Wednesday, May 26, 2010


I'm proud to be different. It's the best thing about me.
--Kurt Hummel, Glee

So I am late to the Glee party, but the minute Johnny tweeted that he was excited about its spring premiere some weeks ago, I immediately had to get on board. And wow. I am so glad I did. What a treasure of a show! Brilliant dialogue, fabulous singing, three-dimensional characters, and some of the wittiest writing ever.

Last night's Lady Gaga-tribute episode--which had me at "Gaga"-- included more on the powerful plot line involving Kurt, Finn, and Kurt's dad, whom I absolutely adore.

For those who aren't fully up-to-speed on Glee, Kurt is played by gay actor Chris Colfer (follow him on Twitter!), whose emotional range as an actor is astonishing. The character of Kurt also is gay, and has a crush on football star Finn. And Finn's mom is dating Kurt's dad, Burt, played by the amazing Mike O'Malley.

Burt recently invited Finn and his mom to move in with the Hummels. But that is not without its difficulties.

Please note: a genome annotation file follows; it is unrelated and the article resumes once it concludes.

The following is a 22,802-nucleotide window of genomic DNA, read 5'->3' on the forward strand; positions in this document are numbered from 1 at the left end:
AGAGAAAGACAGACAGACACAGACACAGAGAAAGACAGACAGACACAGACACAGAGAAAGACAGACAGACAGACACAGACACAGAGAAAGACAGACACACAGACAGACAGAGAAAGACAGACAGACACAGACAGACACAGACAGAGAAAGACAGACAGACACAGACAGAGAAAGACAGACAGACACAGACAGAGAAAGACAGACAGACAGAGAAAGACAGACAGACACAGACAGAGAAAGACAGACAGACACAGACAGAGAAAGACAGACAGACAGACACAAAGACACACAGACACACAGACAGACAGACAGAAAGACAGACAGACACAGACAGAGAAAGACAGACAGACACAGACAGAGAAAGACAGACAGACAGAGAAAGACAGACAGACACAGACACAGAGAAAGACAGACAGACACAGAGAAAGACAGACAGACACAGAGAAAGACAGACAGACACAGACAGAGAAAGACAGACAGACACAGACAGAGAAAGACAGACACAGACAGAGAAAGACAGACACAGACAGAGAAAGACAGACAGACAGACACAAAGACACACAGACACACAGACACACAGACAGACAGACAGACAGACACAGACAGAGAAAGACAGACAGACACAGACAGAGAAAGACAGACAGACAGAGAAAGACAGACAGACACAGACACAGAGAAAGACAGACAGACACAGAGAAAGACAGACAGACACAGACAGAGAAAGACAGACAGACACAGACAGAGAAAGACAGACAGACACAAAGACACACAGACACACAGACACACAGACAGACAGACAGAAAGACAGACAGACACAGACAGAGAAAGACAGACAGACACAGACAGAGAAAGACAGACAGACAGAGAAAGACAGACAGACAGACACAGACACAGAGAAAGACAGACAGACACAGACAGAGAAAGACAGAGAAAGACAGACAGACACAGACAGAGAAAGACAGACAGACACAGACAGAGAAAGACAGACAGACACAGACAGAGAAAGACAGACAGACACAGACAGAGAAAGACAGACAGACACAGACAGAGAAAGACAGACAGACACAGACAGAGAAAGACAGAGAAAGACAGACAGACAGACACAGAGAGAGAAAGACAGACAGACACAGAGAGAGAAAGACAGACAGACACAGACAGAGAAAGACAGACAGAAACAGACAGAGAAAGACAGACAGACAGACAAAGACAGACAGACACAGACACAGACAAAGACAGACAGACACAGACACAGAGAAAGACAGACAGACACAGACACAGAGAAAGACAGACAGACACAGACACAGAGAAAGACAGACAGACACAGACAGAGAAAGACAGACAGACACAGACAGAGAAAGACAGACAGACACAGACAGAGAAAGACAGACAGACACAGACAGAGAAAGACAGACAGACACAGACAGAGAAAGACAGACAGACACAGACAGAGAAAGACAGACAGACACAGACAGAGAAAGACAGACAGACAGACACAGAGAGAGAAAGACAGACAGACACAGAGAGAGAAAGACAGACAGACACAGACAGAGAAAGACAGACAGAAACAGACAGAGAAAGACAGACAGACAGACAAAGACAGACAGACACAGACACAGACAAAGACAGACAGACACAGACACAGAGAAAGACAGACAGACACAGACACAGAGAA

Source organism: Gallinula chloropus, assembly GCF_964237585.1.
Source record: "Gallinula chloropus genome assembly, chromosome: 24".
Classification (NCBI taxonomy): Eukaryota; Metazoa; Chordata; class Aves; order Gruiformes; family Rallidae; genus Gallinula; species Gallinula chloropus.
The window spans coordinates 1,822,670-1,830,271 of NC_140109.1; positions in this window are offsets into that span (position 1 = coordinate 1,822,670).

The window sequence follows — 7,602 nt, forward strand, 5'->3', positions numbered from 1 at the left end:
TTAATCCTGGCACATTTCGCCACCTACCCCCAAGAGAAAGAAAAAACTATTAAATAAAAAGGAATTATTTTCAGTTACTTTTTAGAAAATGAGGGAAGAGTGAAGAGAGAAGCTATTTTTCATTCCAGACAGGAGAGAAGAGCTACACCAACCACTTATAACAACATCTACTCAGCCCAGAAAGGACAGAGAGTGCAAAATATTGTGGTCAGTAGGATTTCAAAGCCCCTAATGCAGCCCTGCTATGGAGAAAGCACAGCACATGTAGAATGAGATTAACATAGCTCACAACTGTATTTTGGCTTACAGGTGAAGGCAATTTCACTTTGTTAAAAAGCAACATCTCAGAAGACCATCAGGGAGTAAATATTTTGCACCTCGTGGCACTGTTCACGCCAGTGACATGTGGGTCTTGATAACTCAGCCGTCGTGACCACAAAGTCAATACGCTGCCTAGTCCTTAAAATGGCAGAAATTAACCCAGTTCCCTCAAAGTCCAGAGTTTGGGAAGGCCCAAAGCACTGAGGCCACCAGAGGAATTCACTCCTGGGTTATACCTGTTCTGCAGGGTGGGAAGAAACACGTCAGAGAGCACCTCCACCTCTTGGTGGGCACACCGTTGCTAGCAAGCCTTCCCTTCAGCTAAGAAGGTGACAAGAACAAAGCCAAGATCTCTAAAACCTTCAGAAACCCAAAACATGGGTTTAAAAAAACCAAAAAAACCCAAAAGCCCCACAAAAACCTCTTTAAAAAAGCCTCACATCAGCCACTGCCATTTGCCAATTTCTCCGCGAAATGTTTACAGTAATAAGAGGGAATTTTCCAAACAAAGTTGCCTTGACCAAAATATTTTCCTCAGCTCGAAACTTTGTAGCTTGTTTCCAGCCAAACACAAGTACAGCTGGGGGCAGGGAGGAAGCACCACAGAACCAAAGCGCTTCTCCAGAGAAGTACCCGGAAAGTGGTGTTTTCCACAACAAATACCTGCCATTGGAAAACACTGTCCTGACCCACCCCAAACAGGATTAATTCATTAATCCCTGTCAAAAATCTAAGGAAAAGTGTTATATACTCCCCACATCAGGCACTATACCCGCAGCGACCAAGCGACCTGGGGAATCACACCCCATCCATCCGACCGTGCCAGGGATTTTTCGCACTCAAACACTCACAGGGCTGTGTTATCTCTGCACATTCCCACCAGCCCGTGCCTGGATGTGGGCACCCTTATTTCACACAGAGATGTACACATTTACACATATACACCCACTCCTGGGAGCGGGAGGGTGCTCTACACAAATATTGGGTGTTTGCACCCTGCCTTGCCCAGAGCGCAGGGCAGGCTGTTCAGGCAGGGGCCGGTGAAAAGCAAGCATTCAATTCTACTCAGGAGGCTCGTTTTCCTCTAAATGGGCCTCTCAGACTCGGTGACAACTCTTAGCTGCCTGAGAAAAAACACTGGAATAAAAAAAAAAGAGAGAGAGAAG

This speech of Burt's, directed at Finn when he overhears Finn yelling at Kurt for decorating their room in Burt's house with "faggy" stuff, should be required reading everywhere in America:

You think it's OK to come in MY house and say "faggy"?... I KNOW what you meant! What, you think I didn't use that word when I was your age? You know: Some kid gets clocked in practice, we tell him to "stop being such a fag. Shake it off." We meant it exactly the way YOU meant it: That being gay is wrong. That it's some kind of punishable offense. I really thought you were different, Finn. You know, I thought ... that you were some new generation of dude who saw things differently, who just kind of, you know, came into the world KNOWING what it's taken me YEARS of struggling to figure out. I guess I was wrong. ... I love your mom. And maybe this is going to cost me her. But my family comes first. I can't have that kind of poison around. ... He is my SON.

Dear God. Yes. This SO MUCH.

THIS is parenting: Loving your children more than yourself; understanding who they are and that they are NOT you; accepting them for who they are; and then doing everything you can to help them be who they are to the fullest--to be the most vibrant, alive, joy-affirming, self-loving (which is not in any way the same as self-involved), fully engaged people they can be. In the most poison-free environment you can create for them.